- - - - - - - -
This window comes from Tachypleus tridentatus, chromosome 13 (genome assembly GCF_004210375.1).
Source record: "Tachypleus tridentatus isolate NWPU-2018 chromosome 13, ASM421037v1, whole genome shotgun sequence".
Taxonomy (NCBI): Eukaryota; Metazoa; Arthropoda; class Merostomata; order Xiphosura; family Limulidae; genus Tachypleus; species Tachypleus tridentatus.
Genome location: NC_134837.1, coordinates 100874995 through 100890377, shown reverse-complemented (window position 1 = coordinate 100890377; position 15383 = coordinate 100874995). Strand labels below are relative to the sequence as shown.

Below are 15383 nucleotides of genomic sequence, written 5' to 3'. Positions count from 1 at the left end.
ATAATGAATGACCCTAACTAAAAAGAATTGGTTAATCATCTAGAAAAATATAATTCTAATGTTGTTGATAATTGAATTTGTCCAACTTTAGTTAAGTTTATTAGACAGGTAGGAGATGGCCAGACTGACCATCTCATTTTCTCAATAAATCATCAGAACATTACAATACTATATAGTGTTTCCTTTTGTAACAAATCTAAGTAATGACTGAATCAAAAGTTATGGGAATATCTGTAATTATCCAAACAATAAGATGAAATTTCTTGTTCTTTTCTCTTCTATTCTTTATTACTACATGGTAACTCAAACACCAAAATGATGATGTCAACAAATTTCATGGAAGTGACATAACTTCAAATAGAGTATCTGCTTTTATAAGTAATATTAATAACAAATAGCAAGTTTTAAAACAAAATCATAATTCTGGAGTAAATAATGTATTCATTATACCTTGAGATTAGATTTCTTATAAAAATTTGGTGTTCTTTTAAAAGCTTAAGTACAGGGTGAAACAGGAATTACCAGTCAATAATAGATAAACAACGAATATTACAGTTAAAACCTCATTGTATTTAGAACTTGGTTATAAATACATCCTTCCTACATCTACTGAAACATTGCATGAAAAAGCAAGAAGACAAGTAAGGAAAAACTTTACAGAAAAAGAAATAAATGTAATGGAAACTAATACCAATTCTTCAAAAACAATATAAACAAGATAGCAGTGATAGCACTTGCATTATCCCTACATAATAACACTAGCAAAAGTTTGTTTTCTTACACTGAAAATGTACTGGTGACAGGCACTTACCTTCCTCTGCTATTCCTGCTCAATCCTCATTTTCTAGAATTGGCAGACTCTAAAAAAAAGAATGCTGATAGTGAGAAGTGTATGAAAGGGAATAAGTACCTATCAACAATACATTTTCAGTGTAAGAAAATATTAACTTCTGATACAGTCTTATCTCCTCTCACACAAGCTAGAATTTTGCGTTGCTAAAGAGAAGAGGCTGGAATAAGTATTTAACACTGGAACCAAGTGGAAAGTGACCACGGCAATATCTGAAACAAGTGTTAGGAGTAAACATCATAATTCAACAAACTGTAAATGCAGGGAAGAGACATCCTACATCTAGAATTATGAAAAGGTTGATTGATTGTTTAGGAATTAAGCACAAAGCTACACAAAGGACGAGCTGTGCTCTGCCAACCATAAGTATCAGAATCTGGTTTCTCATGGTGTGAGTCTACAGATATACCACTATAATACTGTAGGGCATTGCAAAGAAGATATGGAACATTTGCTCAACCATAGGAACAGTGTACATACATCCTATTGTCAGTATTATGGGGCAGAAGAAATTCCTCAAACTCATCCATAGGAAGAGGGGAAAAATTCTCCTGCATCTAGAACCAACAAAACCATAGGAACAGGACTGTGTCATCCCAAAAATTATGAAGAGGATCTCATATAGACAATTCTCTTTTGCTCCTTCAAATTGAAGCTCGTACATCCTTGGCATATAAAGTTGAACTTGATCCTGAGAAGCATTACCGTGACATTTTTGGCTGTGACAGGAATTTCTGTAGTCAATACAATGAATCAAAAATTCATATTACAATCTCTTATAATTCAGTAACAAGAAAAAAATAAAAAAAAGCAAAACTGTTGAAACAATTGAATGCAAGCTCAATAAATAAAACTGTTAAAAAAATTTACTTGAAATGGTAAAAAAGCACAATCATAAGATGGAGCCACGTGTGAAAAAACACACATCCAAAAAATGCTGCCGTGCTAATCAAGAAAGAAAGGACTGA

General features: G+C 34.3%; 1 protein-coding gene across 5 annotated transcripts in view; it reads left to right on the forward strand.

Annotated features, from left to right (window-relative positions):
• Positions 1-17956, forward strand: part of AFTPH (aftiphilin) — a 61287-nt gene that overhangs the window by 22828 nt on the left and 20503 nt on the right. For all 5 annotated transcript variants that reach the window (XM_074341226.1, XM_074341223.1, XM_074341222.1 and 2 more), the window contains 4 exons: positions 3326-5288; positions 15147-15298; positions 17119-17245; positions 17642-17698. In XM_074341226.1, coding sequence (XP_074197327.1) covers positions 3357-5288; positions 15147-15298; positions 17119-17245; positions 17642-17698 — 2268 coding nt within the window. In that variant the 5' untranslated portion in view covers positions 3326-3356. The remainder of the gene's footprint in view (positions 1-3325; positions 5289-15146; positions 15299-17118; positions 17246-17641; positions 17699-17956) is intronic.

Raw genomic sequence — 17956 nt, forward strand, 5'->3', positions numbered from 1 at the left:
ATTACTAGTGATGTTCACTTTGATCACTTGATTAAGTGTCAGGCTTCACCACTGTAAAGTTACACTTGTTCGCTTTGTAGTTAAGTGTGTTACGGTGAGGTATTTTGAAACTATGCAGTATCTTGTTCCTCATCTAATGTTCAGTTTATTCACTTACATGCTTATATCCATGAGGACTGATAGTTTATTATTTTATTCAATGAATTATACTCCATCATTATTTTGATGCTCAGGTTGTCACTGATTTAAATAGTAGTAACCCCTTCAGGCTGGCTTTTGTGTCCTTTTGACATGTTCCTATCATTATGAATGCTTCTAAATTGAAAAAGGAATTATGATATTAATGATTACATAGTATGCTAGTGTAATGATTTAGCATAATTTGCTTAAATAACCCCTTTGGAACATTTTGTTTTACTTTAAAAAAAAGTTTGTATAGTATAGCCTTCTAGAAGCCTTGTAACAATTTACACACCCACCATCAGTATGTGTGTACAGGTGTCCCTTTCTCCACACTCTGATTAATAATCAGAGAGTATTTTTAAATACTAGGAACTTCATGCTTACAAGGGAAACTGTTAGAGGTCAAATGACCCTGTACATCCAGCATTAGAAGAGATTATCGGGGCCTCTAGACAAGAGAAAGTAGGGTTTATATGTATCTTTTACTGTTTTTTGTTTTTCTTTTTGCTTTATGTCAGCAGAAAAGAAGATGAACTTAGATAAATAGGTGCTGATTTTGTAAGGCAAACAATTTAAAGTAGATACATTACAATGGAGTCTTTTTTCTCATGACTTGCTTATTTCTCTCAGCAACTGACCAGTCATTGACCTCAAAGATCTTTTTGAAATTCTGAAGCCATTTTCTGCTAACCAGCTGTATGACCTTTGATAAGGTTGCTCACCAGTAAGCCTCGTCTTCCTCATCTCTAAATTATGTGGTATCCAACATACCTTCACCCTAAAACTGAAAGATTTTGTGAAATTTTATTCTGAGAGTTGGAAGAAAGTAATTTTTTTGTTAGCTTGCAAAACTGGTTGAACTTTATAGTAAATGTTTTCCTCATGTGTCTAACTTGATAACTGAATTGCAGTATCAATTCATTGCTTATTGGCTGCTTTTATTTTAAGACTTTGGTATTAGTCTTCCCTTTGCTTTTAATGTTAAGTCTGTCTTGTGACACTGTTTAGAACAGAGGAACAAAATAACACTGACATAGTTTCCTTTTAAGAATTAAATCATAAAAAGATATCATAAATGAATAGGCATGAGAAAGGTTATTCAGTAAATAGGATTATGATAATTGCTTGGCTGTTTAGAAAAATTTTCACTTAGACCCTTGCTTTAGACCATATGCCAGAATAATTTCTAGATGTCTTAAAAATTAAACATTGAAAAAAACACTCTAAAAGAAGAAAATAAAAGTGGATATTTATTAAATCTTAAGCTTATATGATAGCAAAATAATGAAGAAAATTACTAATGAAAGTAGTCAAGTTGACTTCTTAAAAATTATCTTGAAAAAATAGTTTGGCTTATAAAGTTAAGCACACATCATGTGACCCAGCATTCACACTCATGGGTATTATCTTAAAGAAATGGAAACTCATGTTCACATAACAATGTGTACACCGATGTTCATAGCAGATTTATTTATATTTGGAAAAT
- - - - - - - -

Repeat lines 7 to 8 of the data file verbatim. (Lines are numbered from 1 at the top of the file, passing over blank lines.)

General features: G+C 34.3%; 1 protein-coding gene across 5 annotated transcripts in view; it reads left to right on the forward strand.

Annotated features, from left to right (window-relative positions):